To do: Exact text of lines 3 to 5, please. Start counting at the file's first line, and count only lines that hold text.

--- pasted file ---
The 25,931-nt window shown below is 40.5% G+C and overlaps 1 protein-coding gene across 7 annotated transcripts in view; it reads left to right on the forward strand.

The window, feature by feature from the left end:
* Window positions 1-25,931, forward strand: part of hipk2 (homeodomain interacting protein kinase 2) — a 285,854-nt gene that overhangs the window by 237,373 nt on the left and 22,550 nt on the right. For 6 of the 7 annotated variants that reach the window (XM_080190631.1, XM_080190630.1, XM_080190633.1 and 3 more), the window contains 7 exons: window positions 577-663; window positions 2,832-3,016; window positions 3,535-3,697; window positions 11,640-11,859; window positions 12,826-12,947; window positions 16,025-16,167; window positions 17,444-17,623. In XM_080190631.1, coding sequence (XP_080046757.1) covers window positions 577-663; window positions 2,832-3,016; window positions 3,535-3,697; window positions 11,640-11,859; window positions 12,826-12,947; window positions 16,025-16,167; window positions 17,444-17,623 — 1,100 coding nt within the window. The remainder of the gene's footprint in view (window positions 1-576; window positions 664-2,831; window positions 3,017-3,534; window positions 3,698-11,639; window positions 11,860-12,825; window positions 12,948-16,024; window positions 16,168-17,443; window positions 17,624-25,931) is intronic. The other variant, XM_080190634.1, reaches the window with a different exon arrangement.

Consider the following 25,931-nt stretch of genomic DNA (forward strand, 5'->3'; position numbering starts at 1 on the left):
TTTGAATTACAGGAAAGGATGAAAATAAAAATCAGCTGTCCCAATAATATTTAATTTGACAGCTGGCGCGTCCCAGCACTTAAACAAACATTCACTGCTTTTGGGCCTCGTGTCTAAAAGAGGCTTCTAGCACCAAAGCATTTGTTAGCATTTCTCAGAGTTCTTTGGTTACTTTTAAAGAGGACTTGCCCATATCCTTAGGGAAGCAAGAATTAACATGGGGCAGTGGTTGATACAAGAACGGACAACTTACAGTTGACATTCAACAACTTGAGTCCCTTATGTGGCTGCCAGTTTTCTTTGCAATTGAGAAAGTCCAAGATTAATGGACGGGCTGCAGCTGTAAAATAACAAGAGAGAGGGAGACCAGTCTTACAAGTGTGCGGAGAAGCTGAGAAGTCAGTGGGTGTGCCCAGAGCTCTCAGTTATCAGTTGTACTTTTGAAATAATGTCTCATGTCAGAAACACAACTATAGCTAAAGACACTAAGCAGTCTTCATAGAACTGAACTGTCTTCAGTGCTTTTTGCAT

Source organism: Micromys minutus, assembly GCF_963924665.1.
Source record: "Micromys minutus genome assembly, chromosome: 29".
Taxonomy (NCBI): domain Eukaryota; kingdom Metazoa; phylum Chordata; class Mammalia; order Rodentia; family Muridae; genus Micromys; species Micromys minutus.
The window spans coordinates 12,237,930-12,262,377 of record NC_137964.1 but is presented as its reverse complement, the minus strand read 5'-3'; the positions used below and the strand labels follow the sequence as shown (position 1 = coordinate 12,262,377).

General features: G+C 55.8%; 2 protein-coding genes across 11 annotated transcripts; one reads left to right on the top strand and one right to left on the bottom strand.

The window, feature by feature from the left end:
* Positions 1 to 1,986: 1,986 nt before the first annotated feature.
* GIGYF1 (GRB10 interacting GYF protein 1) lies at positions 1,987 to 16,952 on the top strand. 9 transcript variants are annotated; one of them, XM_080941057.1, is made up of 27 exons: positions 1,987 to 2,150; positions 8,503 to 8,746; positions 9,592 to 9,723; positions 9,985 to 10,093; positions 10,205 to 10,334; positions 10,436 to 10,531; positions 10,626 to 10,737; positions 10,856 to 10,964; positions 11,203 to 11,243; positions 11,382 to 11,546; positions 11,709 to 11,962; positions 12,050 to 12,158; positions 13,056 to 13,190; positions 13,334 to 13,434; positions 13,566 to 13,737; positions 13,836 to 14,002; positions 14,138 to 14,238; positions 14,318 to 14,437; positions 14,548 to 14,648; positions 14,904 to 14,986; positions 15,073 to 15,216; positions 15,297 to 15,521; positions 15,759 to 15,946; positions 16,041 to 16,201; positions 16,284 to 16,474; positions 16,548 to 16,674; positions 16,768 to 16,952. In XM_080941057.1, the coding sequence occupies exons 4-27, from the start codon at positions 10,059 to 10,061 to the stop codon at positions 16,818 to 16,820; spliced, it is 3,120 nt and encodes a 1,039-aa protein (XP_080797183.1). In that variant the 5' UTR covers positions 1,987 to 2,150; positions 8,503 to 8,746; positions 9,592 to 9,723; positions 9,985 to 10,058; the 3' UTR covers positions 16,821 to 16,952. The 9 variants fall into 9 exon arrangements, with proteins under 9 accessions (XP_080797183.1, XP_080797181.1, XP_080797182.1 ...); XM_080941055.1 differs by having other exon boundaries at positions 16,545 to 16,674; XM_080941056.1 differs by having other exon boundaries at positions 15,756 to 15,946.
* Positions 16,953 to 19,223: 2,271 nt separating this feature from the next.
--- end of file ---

* Window positions 1-25,931, forward strand: part of hipk2 (homeodomain interacting protein kinase 2) — a 285,854-nt gene that overhangs the window by 237,373 nt on the left and 22,550 nt on the right. For 6 of the 7 annotated variants that reach the window (XM_080190631.1, XM_080190630.1, XM_080190633.1 and 3 more), the window contains 7 exons: window positions 577-663; window positions 2,832-3,016; window positions 3,535-3,697; window positions 11,640-11,859; window positions 12,826-12,947; window positions 16,025-16,167; window positions 17,444-17,623. In XM_080190631.1, coding sequence (XP_080046757.1) covers window positions 577-663; window positions 2,832-3,016; window positions 3,535-3,697; window positions 11,640-11,859; window positions 12,826-12,947; window positions 16,025-16,167; window positions 17,444-17,623 — 1,100 coding nt within the window. The remainder of the gene's footprint in view (window positions 1-576; window positions 664-2,831; window positions 3,017-3,534; window positions 3,698-11,639; window positions 11,860-12,825; window positions 12,948-16,024; window positions 16,168-17,443; window positions 17,624-25,931) is intronic. The other variant, XM_080190634.1, reaches the window with a different exon arrangement.

Consider the following 25,931-nt stretch of genomic DNA (forward strand, 5'->3'; position numbering starts at 1 on the left):
TTTGAATTACAGGAAAGGATGAAAATAAAAATCAGCTGTCCCAATAATATTTAATTTGACAGCTGGCGCGTCCCAGCACTTAAACAAACATTCACTGCTTTTGGGCCTCGTGTCTAAAAGAGGCTTCTAGCACCAAAGCATTTGTTAGCATTTCTCAGAGTTCTTTGGTTACTTTTAAAGAGGACTTGCCCATATCCTTAGGGAAGCAAGAATTAACATGGGGCAGTGGTTGATACAAGAACGGACAACTTACAGTTGACATTCAACAACTTGAGTCCCTTATGTGGCTGCCAGTTTTCTTTGCAATTGAGAAAGTCCAAGATTAATGGACGGGCTGCAGCTGTAAAATAACAAGAGAGAGGGAGACCAGTCTTACAAGTGTGCGGAGAAGCTGAGAAGTCAGTGGGTGTGCCCAGAGCTCTCAGTTATCAGTTGTACTTTTGAAATAATGTCTCATGTCAGAAACACAACTATAGCTAAAGACACTAAGCAGTCTTCATAGAACTGAACTGTCTTCAGTGCTTTTTGCAT